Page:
The streets of Columbus surrounding Ohio Stadium Saturday morning were packed with Ohio State fans wearing scarlet and gray. They wore jerseys of various Buckeye players, from past stars such as Troy Smith, Eddie George and Andy Katzenmoyer, to present stars like James Laurinaitis.
Vendors lined the streets. Some sold Ohio State clothing and memorabilia; others sold food. In the many parking lots around the stadium, tailgaters were almost as frequent as cars.
However, even though the Buckeyes had clearly overwhelming support, pockets of Kent State fans could be found wearing blue and gold.
“I like Kent State, so obviously I’m going to support Kent State,” junior secondary education major Brett Hodros said. He stuck out from scarlet-clad Ohio State fans with his gold shirt that proclaimed the Kent State football slogan, “Every Minute.”
While most Kent State home games begin later in the afternoon, the noon starting time Saturday didn’t faze some Kent State students.
“We actually got here at 8 (a.m.),” said Jackie Rager, a junior fashion merchandising major who wore a blue and gold ribbon in her hair to offset her Troy Smith jersey. ” . We were walking around – there were actually a lot of people down here. I didn’t think there would be that many people at the Ohio State (vs.) Kent game.”
One Ohio State fan could be overheard predicting a large victory for the Buckeyes, asking his friend whether Kent State was a “welding school.”
A Kent State fan tailgating across the street from The Ohio State Medical Center made a different prediction.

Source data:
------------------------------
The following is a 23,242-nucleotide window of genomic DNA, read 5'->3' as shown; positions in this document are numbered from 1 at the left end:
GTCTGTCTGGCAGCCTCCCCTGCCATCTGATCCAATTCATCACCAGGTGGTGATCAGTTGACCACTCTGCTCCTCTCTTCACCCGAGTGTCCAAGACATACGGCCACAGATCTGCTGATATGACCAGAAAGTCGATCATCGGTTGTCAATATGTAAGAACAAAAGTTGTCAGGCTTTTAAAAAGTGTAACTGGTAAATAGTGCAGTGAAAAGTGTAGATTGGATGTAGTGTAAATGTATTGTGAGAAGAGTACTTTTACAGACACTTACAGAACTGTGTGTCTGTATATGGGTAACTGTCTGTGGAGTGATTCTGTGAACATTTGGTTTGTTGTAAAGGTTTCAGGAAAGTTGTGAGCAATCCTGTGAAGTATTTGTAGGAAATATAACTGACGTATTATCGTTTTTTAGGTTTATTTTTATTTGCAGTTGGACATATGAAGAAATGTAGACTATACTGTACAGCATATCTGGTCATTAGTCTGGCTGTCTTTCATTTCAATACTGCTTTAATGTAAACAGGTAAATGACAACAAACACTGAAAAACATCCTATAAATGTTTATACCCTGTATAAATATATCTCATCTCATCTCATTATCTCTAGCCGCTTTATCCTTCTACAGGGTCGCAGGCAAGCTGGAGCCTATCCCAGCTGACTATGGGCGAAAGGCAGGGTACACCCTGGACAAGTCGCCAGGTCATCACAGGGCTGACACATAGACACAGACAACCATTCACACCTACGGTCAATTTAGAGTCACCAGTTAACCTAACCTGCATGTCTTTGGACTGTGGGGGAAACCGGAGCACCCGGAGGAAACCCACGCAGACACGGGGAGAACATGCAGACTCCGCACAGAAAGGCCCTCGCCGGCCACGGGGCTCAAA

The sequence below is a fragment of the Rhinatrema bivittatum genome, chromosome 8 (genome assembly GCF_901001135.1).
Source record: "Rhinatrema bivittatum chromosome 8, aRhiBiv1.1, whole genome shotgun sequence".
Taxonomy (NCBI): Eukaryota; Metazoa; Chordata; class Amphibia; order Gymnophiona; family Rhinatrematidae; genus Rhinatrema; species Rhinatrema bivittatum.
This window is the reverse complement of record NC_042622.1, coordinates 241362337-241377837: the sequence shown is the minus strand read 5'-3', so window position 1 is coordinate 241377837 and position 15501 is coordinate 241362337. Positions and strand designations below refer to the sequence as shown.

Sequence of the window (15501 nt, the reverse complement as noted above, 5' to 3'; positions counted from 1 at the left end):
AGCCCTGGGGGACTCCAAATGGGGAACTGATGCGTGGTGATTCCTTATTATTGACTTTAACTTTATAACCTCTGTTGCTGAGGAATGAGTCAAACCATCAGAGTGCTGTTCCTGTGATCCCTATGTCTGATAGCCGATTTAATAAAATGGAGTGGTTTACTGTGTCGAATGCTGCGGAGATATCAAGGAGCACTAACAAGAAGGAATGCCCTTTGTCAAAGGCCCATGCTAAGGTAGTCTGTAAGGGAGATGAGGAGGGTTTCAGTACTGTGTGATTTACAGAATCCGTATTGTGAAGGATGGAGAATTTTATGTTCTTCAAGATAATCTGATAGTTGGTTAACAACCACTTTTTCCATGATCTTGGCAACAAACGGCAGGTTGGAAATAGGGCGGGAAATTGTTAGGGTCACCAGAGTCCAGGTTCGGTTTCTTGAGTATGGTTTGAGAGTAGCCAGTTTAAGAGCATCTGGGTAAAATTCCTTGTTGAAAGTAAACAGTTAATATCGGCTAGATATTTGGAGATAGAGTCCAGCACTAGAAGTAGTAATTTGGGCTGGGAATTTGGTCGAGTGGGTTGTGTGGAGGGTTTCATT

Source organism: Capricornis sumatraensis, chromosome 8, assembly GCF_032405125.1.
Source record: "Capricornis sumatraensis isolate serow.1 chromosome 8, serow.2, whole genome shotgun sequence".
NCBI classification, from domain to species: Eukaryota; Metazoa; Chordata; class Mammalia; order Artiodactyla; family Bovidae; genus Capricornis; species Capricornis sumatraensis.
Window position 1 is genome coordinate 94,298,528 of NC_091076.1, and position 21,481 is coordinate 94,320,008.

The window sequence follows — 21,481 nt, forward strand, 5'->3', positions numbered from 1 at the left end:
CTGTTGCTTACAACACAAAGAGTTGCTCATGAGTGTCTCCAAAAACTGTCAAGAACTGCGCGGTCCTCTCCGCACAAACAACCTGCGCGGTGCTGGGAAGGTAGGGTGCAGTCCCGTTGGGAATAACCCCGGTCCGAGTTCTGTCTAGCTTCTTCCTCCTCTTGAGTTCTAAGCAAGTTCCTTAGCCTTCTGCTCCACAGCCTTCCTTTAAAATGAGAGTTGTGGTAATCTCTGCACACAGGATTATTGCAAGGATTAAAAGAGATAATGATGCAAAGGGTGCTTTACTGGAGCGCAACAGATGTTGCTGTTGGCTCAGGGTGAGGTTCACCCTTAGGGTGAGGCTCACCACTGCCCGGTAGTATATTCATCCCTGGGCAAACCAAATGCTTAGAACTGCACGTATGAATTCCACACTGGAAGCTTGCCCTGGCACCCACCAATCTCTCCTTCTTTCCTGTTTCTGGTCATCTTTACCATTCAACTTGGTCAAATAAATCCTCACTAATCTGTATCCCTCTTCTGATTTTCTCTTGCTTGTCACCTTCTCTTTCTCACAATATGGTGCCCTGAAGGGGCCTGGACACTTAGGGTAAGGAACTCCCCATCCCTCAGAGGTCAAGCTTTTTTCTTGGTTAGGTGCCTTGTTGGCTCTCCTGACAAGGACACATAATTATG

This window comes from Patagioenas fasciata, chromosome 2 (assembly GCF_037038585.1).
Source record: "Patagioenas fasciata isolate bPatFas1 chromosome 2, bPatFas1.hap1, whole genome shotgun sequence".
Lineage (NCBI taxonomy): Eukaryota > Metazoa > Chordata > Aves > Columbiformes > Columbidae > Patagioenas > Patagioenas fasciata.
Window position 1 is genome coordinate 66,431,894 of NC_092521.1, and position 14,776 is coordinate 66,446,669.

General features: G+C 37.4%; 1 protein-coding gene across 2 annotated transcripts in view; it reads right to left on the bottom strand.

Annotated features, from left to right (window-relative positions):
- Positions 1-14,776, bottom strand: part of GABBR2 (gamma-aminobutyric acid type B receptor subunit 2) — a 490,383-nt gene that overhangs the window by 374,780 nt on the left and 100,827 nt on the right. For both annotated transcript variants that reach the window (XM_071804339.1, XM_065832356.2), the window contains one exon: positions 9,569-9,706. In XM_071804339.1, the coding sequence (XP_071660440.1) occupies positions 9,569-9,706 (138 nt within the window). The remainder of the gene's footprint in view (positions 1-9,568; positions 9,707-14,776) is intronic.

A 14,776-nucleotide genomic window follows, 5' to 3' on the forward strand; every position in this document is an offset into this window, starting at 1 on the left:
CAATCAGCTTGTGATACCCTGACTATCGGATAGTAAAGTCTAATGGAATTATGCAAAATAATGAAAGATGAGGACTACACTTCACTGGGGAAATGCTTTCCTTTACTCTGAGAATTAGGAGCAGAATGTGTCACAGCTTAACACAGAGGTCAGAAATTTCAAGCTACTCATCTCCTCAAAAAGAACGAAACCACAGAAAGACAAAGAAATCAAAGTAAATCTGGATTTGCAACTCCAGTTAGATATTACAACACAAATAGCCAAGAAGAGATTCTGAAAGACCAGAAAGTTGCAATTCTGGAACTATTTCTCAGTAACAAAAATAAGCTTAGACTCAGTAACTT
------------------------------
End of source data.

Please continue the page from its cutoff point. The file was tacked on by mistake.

“Even though OSU is ranked No. 3 and Kent State’s not ranked at all, (sophomore running back) Eugene Jarvis is going to do the Heisman (pose),” freshman physical education and health major John Bryant said. ” . He’s going to get 100 yards on OSU and lead Kent State to a touchdown victory.”
By the time most fans had entered the stadium, the Ohio State marching band was executing its famous formation, “The Incomparable Script Ohio.”
After the Buckeyes won the coin toss and elected to receive, the Ohio State fans in attendance — numbering more than 100,000 — did the “O-H-I-O” chant.
“Coming out, if you’re not pumped for this game, then I don’t think you’re ready for college football,” Jarvis said. “Coming out — the excitement — everyone’s adrenaline was pumping. We just wanted to go out here and play college football.”
The Buckeye faithful got louder when Ohio State quarterback Todd Boeckman threw a touchdown pass to wide receiver Brian Hartline on the Buckeyes’ first drive.
When the Flashes responded by driving the ball down to the Ohio State 25-yard-line, fans in the Block “O” behind the end zone, a large student group, began waving white towels and making more noise.
The resulting three downs for the Flashes resulted in a loss of 12 yards, and Kent State wouldn’t drive so deep into Ohio State territory again until the fourth quarter, when the game was well out of hand.
Many Ohio State fans left late in the third quarter with the Buckeyes up big, but the fans remaining booed when Kent State coach Doug Martin attempted a field goal late in the fourth quarter with the Flashes down 48-0.
When sophomore Nate Reed’s 34-yard kick went through, the Kent State fans who were still at the game cheered.
Ultimately, the Buckeye faithful had the final cheer after OSU ran the clock out, and Ohio State coach Jim Tressel gathered his team into the end zone for the singing of “Carmen Ohio,” Ohio State’s alma mater.
Despite the loss, the atmosphere at the game wouldn’t be forgotten for some Kent State players.
“This is why we play football — atmospheres like this,” Kent State senior defensive tackle Colin Ferrell said. “One hundred and however many thousand — that’s what we dream about as kids.”
Contact sports reporter Doug Gulasy at [email protected]